Interview with Sam Fleming10 min read

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Scottish author Sam Fleming competes in triathlons, bakes bread, has a day job that includes saving the world, and writes fiction that refuses to be categorized. Her work has appeared in Black Static, Fish from Dagan Books, and Looking Landwards from NewCon Press. You can learn more about Fleming on her website,

She Gave Her Heart, He Took Her Marrow” can be seen as a post-apocalyptic story, a straight up fantasy, a study on coping mechanisms, and a view from the inside. I was immediately drawn towards Chancery and Hedron. How did he find her, and why did he rescue her? What exactly is their relationship? What the hell is going on with his filthy hat, and why aren’t I afraid of it? Shouldn’t I be afraid of him, or at least of his hat? I’d love to get to know Chancery more, but I know she wouldn’t want to get to know me (which says more about me than it does about her). Those are my favorite kind of characters—the ones I imagine myself trying to form a friendship with, or at least have a conversation with. I really think you’re gonna love this story. You’re gonna love reading it, and then you’re gonna love teasing it apart to see the truth of the reality that lives beneath, or what Fleming calls its “beating heart.”

By the time you get to the end of “She Gave Her Heart, He Took Her Marrow” (it’s cool, I’ll wait right here for you), you’ll know Sam Fleming is an unusual individual. Synaesthetic and a sufferer of hypergraphia, Fleming is uniquely positioned to tell those unexpected stories with flavors that shouldn’t mesh but do and characters who typically wouldn’t be center stage but are the only ones who can properly tell a particular story. This is where sound and words have shape, color has a taste, and interaction with the world is something completely different.

Fleming is an author I’m looking forward to reading more from. Even if that means angering Hedron by accident.

Questions about the story

APEX MAGAZINE: Due to a disability, Chancery isn’t affected by a lemming like disease that caused millions of people to walk into the sea and drown themselves. She doesn’t like people, and now there aren’t any. Tell me about how you developed Chancery’s character and her coping mechanisms.

SAM FLEMING: Her coping mechanisms are not all that great. The story is, at least in part, about her finding a place where she doesn’t have to use them. Chancery doesn’t dislike people so much as fails to understand them. People are weird and mystifying. They have rules about how to interact with each other that somehow you’re supposed to know without anyone ever telling you explicitly what they are. Chancery would have memorised Debrett’s and been bullied for it. “People don’t do that,” and “It’s just what people do,” are things she has heard so often it’s clear to her she can’t be people. People are the ones who expect her to behave in a certain way, or to understand certain things, even though they haven’t stated their expectations explicitly. Anyone who is prepared to interact with her on her level can’t be people. People don’t do that.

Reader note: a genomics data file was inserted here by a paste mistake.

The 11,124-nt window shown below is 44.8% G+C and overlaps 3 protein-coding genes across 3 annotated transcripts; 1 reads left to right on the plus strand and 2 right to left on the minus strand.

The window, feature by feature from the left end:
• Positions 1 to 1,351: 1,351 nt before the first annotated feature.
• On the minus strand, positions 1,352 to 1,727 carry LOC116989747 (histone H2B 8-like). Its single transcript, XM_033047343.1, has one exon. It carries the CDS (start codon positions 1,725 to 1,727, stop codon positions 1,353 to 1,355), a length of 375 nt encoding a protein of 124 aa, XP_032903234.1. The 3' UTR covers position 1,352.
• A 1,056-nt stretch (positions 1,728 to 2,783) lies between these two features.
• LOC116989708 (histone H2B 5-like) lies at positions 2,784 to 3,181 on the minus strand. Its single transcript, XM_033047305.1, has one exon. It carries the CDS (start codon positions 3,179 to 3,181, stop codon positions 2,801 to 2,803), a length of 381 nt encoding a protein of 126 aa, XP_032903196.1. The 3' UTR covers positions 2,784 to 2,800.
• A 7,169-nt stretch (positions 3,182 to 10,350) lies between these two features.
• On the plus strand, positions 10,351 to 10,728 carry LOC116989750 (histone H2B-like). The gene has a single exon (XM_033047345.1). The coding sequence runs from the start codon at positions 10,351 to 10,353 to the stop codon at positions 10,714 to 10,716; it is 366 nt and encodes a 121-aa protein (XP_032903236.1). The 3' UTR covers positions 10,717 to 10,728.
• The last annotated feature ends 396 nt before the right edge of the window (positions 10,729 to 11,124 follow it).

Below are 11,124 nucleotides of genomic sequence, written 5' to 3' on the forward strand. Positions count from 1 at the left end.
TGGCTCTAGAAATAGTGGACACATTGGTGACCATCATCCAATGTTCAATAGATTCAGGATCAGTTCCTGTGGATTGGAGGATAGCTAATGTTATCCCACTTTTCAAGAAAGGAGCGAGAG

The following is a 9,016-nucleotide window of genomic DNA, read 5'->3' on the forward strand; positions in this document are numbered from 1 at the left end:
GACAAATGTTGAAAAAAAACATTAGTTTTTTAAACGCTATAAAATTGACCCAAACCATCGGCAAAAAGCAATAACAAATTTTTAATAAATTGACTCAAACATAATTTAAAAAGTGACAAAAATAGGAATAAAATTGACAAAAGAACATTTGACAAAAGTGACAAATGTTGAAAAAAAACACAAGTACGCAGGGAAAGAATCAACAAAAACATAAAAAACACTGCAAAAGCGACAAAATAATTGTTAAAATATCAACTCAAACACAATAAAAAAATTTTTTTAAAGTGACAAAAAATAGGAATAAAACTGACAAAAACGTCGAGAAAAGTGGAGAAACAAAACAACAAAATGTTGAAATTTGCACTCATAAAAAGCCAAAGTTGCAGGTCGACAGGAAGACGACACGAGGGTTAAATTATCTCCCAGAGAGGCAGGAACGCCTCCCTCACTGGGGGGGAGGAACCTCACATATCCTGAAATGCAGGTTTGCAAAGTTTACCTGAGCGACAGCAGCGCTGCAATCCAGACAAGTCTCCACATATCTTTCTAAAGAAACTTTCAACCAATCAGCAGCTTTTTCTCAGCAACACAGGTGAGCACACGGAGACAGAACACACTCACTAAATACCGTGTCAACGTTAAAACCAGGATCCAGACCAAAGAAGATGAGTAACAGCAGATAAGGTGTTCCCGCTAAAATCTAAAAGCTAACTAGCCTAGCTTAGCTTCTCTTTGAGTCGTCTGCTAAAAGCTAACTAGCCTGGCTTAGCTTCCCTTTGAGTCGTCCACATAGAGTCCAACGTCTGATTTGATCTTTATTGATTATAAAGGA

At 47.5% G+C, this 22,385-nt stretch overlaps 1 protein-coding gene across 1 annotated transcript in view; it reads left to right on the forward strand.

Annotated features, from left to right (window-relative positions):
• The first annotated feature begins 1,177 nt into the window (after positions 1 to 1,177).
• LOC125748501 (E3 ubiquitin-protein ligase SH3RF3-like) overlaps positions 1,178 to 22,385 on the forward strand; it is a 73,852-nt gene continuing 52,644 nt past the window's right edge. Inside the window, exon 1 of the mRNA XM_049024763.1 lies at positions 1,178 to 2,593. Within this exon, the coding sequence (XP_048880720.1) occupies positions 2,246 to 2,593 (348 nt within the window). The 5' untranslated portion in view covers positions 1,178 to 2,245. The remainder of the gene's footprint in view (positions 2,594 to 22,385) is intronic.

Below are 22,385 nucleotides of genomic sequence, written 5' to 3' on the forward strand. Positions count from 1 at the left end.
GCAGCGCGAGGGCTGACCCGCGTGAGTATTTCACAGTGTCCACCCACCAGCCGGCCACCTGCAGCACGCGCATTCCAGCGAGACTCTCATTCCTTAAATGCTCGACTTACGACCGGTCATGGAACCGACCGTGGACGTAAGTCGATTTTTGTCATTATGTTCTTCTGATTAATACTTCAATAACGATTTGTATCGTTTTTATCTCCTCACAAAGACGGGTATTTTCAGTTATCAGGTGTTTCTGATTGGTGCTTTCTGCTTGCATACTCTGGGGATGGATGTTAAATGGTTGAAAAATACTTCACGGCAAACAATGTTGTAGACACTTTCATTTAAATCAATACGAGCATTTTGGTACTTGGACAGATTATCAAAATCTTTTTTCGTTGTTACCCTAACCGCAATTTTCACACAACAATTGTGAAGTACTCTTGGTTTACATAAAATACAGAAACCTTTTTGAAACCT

I have a huge amount of sympathy for Chancery in this. People are mystifying; their motives can be unintelligible, their expectations bewildering. They say one thing and do something completely different. There are social rituals requiring one to either know or guess what they want and what they’re thinking. I was once told, “A good friend would know that.” I thought, “How would they know? Who tells good friends this is what is expected of them? How does one know when one has achieved good friend status, and thus must abide by a different set of rules and expectations?” This thing didn’t seem at all obvious to me—I can’t even remember what it was. Then there was the corollary—if one does not know this thing, one cannot be a good friend, even if this information has been withheld. There’s no manual for this, just a lot of social convention, which isn’t even universally applicable. People like to feel you are one of “them”, which usually means understanding the rules by which they interact. It’s tough when you’re not.

I suppose Chancery is what happened when I went to open the door in my head marked “BEWARE: Here Be People” and then thought, “What if there weren’t?”